ANP Gene Polymorphism Analysis
Table 1 shows the main characteristics of the study population. No statistically significant differences were observed for age and sex distributions between cases and controls. A significantly higher prevalence of hypertension and of hypercholesterolemia was detected among cases compared with controls. The stroke subtype distribution of the population considered for the present analysis was as follows: large-vessel disease caused by relevant atherothrombotic lesions of the carotid and/or main cerebral arteries, 64%; small-artery disease in the presence of lacunar infarction and of a characteristic disease of the penetrating arteries, 36%.
The allele and genotype frequencies of all ANP markers in the overall population are shown in Table 2. They were in Hardy-Weinberg equilibrium for the entire study population. The ANP/2238C allele was significantly more represented among cases than controls (P=0.037). The relative risk conferred by this mutant allele, when a recessive model of inheritance (CC2238 versus TT2238 and TC2238) was assumed, was 4.4 (95% CI, 1.6 to 12.1). Multistep logistic regression analysis identified hypertension (OR, 1.9; 95% CI, 1.3 to 2.8) and hypercholesterolemia (OR, 2.2; 95% CI, 1.3 to 3.5) as independent predictors of stroke. Adjustment for these variables and for the confounders revealed an independent OR for the ANP/CC2238 genotype of 3.8 (95% CI, 1.4 to 10.9; Table 3). No effect was observed when either a dominant or an additive mode of transmission was assumed. There was no difference between sexes. No association of the ANP/CC2238 genotype with hypertension or history of myocardial infarction was found. No association of the other 2 ANP markers with stroke was detected.
The T2238C locus was in linkage disequilibrium with the HpaII marker [χ2 (1 df), 7.5; P<0.01] and with the promoter polymorphism [χ2 (1 df, 6.0; P=0.01].
Further direct screening for the G664A exon 1 mutation (that is in linkage disequilibrium with the 1837 position4) was not considered necessary in the present study. In fact, we verified that the genotype configuration at the 1837 and 664 loci was completely concordant by comparing a group of samples (data not shown).
Furthermore, incidence of stroke recurrence among ANP/CC2238 cases (n=14) was 36% compared with 0% observed among ANP/TT2238 cases (n=14) followed up over a period of 5 years (P=0.04) despite a lower incidence of hypertension (42.8% versus 71.4%, respectively) and hypercholesterolemia (0% versus 14%).
Finally, analysis of allele and genotype distributions for NPRA did not reveal any differences between cases and controls (Table 4). However, when the interactions between ANP and NPRA genes were tested, a significantly increased risk of stroke was found in individuals carrying the ANP/CC2238 genotype and allele 11 of NPRA, either heterozygous or homozygous (n=15 cases versus 3 controls). After adjustment for confounders, the OR was 5.5 (95% CI, 1.5 to 19.4).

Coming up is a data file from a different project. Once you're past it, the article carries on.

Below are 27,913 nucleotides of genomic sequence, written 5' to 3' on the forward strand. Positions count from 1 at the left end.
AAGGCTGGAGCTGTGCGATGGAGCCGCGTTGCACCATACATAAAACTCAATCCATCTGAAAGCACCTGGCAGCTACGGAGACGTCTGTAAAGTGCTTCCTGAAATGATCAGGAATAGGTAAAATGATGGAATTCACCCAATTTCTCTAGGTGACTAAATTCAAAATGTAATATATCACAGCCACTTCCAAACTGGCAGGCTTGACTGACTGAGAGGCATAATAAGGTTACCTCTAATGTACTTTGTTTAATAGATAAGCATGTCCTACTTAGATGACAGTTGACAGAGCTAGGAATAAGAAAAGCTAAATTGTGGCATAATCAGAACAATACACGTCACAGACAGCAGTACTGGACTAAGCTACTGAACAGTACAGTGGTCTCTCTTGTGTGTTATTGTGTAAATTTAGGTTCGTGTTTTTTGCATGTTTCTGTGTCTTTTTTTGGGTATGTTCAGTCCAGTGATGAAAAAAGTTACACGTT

Sequencing of ANP Gene
Direct analysis of the coding sequence in ANP/CC2238 cases confirmed the T/C stop codon mutation and did not reveal any additional coding mutation.
The present study demonstrates that, among a population of patients with vascular disease, individuals with the homozygous genotype for the ANP stop codon mutation have an increased risk of ischemic stroke (OR, 3.8; 95% CI, 1.4 to 10.9). Thus, these findings confirm previous evidence in favor of a direct contributory role of ANP as a stroke gene. The present analysis in Sardinian subjects ruled out a direct contributory role of NPRA on ischemic stroke predisposition. However, a significant interaction of ANP stop codon mutation with an allelic variant of NPRA led to a further increase in the risk of stroke.
The ANP peptide plays a pivotal role in the regulation of electrolytes and water balance, thus contributing to blood pressure homeostasis.17 In fact, the ANP gene has long been on the list of candidate genes for cardiovascular and related diseases.18 In this regard, evidence has been reported for systemic arterial hypertension, particularly in genetically manipulated animals,19,20 for kidney disease in diabetes,21 for myocardial infarction,22 and for cerebrovascular accidents in both rats3 and humans,4 although with some controversies.23,24
In the present study, we characterized the same markers used in the PHS: G1837A, an intronic variation that reflects the effect of the exon 1 Val/Met substitution, and T2238C, which leads to the addition of 2 arginine residues to the translation product. In addition, we analyzed a polymorphic marker located within the promoter region of ANP.13 The prevalence of the G1837A mutation is known to be very low among European populations.25 Our Sardinian sample confirmed this evidence. Thus, it was difficult to assess the association of the G1837A variant with stroke.